Texas marks another year where it leads the nation in total population growth, adding nearly 400,000 new residents, according to the latest figures by the U.S. Census Bureau.
Between July 2016 and July 2017, the Lone Star State grew by 399,734 people, boosting its population to 28.3 million the census data showed. Breitbart Texas reported the state added 432,957 people during July 2015 to July 2016, increasing the population to almost 28 million. By comparison, the number of Texans in 2000 reflected 21 million. In 2010, the population totaled 25.1 million. The Census Bureau’s State Data Center noted that each year between 2010 and 2016, Texas garnered the nation’s largest annual population growth, a mixture of births and net migration. Same held true for 2017.
Following Texas in this year’s population gains were Florida (327,811), California (240,177), Washington (124,809), North Carolina (116,730), Georgia (115,759), Arizona (107,628), Colorado (77,049), Tennessee (66,580), and South Carolina (64,547).
In 2014-15, nearly 500,000 individuals relocated to Texas. This year, though, the majority of the state’s growth came from a “natural increase,” meaning more Texans had babies. The Bureau also factored in the number of deaths during the tracked period, netting an increase of 209,690 people. They then added in 189,580 individuals from international migration (110,417) and transplants from other U.S. states (79,163).
According to the census information, international net migration included the foreign-born and native populations like armed forces members who moved between the U.S. and overseas, plus migration between the U.S. and Puerto Rico. The July 2016 to July 2017 timeline preceded Hurricane Irma. Nationally, net international migration dropped 1.8 percent, the first decline since 2012-13, although international migration continues to be a significant factor in U.S. population growth, adding 1.1 million people in the past year.
These statistics do not identify refugee or migrant populations illegally in the country. However, a report by U.S. Customs and Border Protection revealed that in Fiscal Year (FY) 2017 the number of total apprehensions along the U.S. southwest border with Mexico tumbled to 303,916 from 408,870 in FY 2016.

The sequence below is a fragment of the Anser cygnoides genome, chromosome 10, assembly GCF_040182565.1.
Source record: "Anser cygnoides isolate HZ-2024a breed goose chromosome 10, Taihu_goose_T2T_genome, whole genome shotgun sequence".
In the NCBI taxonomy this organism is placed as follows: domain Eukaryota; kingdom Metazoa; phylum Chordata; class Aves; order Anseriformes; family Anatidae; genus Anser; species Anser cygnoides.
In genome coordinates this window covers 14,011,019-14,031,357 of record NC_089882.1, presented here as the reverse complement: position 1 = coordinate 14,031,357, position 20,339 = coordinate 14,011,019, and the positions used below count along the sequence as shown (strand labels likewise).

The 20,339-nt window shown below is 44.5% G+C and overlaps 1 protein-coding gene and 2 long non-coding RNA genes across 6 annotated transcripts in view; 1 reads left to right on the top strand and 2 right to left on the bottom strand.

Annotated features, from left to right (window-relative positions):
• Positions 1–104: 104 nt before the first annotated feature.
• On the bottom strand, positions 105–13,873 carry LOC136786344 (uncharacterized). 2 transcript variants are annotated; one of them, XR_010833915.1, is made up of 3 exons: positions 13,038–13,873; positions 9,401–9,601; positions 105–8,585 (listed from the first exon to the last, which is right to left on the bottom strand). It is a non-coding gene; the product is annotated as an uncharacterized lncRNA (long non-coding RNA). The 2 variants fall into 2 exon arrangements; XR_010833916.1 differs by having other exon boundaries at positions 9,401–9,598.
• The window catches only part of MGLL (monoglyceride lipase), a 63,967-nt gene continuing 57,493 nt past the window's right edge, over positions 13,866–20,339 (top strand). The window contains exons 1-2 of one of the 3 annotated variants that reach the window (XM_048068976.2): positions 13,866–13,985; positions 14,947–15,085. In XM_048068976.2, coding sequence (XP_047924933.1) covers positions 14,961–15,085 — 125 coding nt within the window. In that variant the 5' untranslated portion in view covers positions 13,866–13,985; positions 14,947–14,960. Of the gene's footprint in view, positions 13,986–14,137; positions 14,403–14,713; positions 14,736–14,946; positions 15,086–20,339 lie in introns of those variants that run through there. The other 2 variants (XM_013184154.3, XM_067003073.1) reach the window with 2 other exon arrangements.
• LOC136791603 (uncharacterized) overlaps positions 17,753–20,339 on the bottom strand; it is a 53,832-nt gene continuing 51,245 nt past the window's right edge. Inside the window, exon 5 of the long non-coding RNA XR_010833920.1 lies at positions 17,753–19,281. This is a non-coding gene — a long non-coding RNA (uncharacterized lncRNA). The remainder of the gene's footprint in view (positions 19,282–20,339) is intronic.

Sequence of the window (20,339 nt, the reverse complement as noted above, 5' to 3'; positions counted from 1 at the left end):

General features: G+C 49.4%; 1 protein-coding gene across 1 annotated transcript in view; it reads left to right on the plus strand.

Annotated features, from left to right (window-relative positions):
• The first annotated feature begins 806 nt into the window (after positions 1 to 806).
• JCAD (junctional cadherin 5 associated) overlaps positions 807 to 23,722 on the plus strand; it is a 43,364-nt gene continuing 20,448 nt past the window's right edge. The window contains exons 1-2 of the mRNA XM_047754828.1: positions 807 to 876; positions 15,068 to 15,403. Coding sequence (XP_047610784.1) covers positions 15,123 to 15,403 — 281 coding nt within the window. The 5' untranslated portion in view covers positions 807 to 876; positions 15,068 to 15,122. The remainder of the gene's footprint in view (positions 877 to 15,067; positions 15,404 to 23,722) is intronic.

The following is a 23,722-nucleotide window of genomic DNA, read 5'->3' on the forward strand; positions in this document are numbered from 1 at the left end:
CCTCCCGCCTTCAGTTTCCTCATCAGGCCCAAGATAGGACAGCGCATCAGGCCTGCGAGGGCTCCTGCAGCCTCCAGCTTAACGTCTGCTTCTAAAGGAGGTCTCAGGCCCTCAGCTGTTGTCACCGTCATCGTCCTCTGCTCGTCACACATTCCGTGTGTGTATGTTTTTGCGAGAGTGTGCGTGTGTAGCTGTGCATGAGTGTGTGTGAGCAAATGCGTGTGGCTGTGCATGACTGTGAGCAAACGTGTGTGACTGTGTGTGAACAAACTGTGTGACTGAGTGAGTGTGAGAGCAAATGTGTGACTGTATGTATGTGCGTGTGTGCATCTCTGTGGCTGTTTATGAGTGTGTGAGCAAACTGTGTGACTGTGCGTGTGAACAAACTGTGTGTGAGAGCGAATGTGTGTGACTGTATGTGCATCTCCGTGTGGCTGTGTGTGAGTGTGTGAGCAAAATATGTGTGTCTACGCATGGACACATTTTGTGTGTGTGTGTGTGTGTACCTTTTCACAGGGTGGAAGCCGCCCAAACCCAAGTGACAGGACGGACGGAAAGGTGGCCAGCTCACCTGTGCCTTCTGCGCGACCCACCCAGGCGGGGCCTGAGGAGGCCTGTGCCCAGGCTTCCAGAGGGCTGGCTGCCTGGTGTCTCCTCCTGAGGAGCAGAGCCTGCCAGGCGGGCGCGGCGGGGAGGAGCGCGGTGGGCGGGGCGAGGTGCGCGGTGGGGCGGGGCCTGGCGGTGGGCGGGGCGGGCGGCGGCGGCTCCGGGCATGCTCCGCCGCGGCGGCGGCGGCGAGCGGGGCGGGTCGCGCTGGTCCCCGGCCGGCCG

Breitbart Texas reported:
Of the 303,916 total apprehensions, Family Unit Aliens (FMUA) and Unaccompanied Alien Children (UAC) made up nearly 40 percent (117,057 total FMUA and UAC). In FY 2016, Border Patrol agents apprehended 77,674 FMUAs. This number fell in 2017 — a slight decrease of 2.64 percent. Agents arrested 59,629 UACs in FY 2016. This number fell to 41,435 in FY 2017 — a nearly 31 percent decrease.
The Rio Grande Valley (RGV) Sector continues to lead the nine sectors that make up the nation’s southwest border with Mexico in apprehensions of FMUAs and UACs. During FY 2017, agents arrested 49,896 FMUAs in the RGV Sector. During that same period, agents arrested 23,708 UACs, officials reported. These numbers are down from 52,006 and 36,714 respectively.
Texas ranked second to California as the most populous state this year. The Golden State experienced a 0.6 percent population increase to 39.5 million. Florida ranked third with nearly 21 million residents. New York, Pennsylvania, Illinois, Ohio, Georgia, North Carolina, and Michigan rounded out the top 1o.
Although Texas topped the list of states where the number of people increased, the Census Bureau named Idaho the nation’s fasting growing this year by percentage, upping its population by 2.2 percent to 1.7 million. Nevada ranked second largest percentage growth followed by Utah, Washington, and a tie between Florida and Arizona. Texas placed seventh, up from 10th last year. In 2015-16, Utah was the fastest growing state.
Overall, U.S. population grew by 2.3 million to 325.7 million, a 0.7 percent change from 323.4 million last year. Regionally, the South swept population growth, representing nearly 123.7 million people or 38 percent of the nation’s population. The West came in second with 77.4 million, or 23.8 percent, of U.S. residents. The Midwest ranked third and the Northeast, last.
People of voting age (18 years and older) equaled 252.1 million, a 0.93 percent bump up from 249.5 million last year. This demographic represented 77.4 percent of the total 2017 U.S. population.
Eight states lost residents this year. Illinois felt the sharpest decline, losing 33,703 people. West Virginia downsized by 12,780 residents. Wyoming shrunk by almost 5,600 inhabitants, the largest population percentage drop of 1 percent. Pennsylvania, Connecticut, and Vermont, which lost residents in 2015-16 saw slight gains this year.
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